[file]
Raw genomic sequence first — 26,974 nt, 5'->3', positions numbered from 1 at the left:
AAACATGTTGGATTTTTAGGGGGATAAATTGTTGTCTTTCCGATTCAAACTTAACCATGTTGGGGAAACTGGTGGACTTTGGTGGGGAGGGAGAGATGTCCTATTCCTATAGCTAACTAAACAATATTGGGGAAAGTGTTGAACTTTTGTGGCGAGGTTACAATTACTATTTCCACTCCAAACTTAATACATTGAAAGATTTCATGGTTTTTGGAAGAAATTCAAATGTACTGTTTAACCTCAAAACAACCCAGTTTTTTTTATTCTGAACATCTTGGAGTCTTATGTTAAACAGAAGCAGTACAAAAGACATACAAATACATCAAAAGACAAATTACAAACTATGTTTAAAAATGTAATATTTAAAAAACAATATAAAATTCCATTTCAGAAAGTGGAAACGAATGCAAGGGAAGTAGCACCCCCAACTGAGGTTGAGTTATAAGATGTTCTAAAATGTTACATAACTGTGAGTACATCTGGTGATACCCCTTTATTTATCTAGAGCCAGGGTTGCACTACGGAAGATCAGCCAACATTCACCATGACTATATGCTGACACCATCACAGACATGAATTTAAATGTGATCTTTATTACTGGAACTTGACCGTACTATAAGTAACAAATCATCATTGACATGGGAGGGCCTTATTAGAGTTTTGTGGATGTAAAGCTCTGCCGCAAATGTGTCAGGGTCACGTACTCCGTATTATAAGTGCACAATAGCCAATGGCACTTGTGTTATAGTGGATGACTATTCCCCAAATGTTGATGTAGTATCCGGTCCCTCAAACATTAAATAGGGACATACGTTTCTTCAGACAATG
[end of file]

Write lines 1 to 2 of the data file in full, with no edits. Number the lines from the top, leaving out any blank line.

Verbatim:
Raw genomic sequence first — 26,974 nt, 5'->3', positions numbered from 1 at the left:
AAACATGTTGGATTTTTAGGGGGATAAATTGTTGTCTTTCCGATTCAAACTTAACCATGTTGGGGAAACTGGTGGACTTTGGTGGGGAGGGAGAGATGTCCTATTCCTATAGCTAACTAAACAATATTGGGGAAAGTGTTGAACTTTTGTGGCGAGGTTACAATTACTATTTCCACTCCAAACTTAATACATTGAAAGATTTCATGGTTTTTGGAAGAAATTCAAATGTACTGTTTAACCTCAAAACAACCCAGTTTTTTTTATTCTGAACATCTTGGAGTCTTATGTTAAACAGAAGCAGTACAAAAGACATACAAATACATCAAAAGACAAATTACAAACTATGTTTAAAAATGTAATATTTAAAAAACAATATAAAATTCCATTTCAGAAAGTGGAAACGAATGCAAGGGAAGTAGCACCCCCAACTGAGGTTGAGTTATAAGATGTTCTAAAATGTTACATAACTGTGAGTACATCTGGTGATACCCCTTTATTTATCTAGAGCCAGGGTTGCACTACGGAAGATCAGCCAACATTCACCATGACTATATGCTGACACCATCACAGACATGAATTTAAATGTGATCTTTATTACTGGAACTTGACCGTACTATAAGTAACAAATCATCATTGACATGGGAGGGCCTTATTAGAGTTTTGTGGATGTAAAGCTCTGCCGCAAATGTGTCAGGGTCACGTACTCCGTATTATAAGTGCACAATAGCCAATGGCACTTGTGTTATAGTGGATGACTATTCCCCAAATGTTGATGTAGTATCCGGTCCCTCAAACATTAAATAGGGACATACGTTTCTTCAGACAATG